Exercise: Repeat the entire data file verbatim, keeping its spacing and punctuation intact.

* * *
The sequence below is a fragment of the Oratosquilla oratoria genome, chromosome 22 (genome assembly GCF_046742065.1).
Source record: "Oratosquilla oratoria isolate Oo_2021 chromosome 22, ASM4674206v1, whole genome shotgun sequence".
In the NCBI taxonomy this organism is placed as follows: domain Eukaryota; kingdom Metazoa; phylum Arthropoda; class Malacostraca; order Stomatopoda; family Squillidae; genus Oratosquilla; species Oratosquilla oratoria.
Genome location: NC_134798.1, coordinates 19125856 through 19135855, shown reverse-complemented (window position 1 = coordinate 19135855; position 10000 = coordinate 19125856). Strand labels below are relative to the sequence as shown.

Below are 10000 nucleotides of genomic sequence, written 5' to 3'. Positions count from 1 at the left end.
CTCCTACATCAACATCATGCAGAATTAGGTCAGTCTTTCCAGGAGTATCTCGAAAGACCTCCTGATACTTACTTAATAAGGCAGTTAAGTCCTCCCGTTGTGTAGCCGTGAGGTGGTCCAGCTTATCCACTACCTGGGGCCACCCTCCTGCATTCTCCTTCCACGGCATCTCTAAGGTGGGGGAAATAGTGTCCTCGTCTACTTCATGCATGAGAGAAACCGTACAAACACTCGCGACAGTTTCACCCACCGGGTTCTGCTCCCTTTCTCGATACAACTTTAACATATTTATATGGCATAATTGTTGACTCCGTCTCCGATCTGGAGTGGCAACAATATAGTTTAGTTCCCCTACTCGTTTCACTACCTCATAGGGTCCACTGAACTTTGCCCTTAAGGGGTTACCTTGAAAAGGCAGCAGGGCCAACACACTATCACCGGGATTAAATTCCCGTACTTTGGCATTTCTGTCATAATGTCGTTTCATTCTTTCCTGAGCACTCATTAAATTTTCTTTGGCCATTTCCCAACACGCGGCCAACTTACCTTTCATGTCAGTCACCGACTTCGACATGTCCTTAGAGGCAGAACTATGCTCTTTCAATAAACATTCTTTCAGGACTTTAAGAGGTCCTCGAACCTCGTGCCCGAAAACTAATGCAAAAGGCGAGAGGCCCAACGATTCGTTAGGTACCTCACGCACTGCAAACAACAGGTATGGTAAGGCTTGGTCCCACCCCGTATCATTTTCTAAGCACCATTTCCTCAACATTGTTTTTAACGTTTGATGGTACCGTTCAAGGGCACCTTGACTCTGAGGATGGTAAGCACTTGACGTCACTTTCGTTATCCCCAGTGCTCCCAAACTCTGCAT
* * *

The sequence below is a fragment of the Oratosquilla oratoria genome, chromosome 22 (genome assembly GCF_046742065.1).
Source record: "Oratosquilla oratoria isolate Oo_2021 chromosome 22, ASM4674206v1, whole genome shotgun sequence".
In the NCBI taxonomy this organism is placed as follows: domain Eukaryota; kingdom Metazoa; phylum Arthropoda; class Malacostraca; order Stomatopoda; family Squillidae; genus Oratosquilla; species Oratosquilla oratoria.
Genome location: NC_134798.1, coordinates 19125856 through 19135855, shown reverse-complemented (window position 1 = coordinate 19135855; position 10000 = coordinate 19125856). Strand labels below are relative to the sequence as shown.

Below are 10000 nucleotides of genomic sequence, written 5' to 3'. Positions count from 1 at the left end.
CTCCTACATCAACATCATGCAGAATTAGGTCAGTCTTTCCAGGAGTATCTCGAAAGACCTCCTGATACTTACTTAATAAGGCAGTTAAGTCCTCCCGTTGTGTAGCCGTGAGGTGGTCCAGCTTATCCACTACCTGGGGCCACCCTCCTGCATTCTCCTTCCACGGCATCTCTAAGGTGGGGGAAATAGTGTCCTCGTCTACTTCATGCATGAGAGAAACCGTACAAACACTCGCGACAGTTTCACCCACCGGGTTCTGCTCCCTTTCTCGATACAACTTTAACATATTTATATGGCATAATTGTTGACTCCGTCTCCGATCTGGAGTGGCAACAATATAGTTTAGTTCCCCTACTCGTTTCACTACCTCATAGGGTCCACTGAACTTTGCCCTTAAGGGGTTACCTTGAAAAGGCAGCAGGGCCAACACACTATCACCGGGATTAAATTCCCGTACTTTGGCATTTCTGTCATAATGTCGTTTCATTCTTTCCTGAGCACTCATTAAATTTTCTTTGGCCATTTCCCAACACGCGGCCAACTTACCTTTCATGTCAGTCACCGACTTCGACATGTCCTTAGAGGCAGAACTATGCTCTTTCAATAAACATTCTTTCAGGACTTTAAGAGGTCCTCGAACCTCGTGCCCGAAAACTAATGCAAAAGGCGAGAGGCCCAACGATTCGTTAGGTACCTCACGCACTGCAAACAACAGGTATGGTAAGGCTTGGTCCCACCCCGTATCATTTTCTAAGCACCATTTCCTCAACATTGTTTTTAACGTTTGATGGTACCGTTCAAGGGCACCTTGACTCTGAGGATGGTAAGCACTTGACGTCACTTTCGTTATCCCCAGTGCTCCCAAACTCTGCAT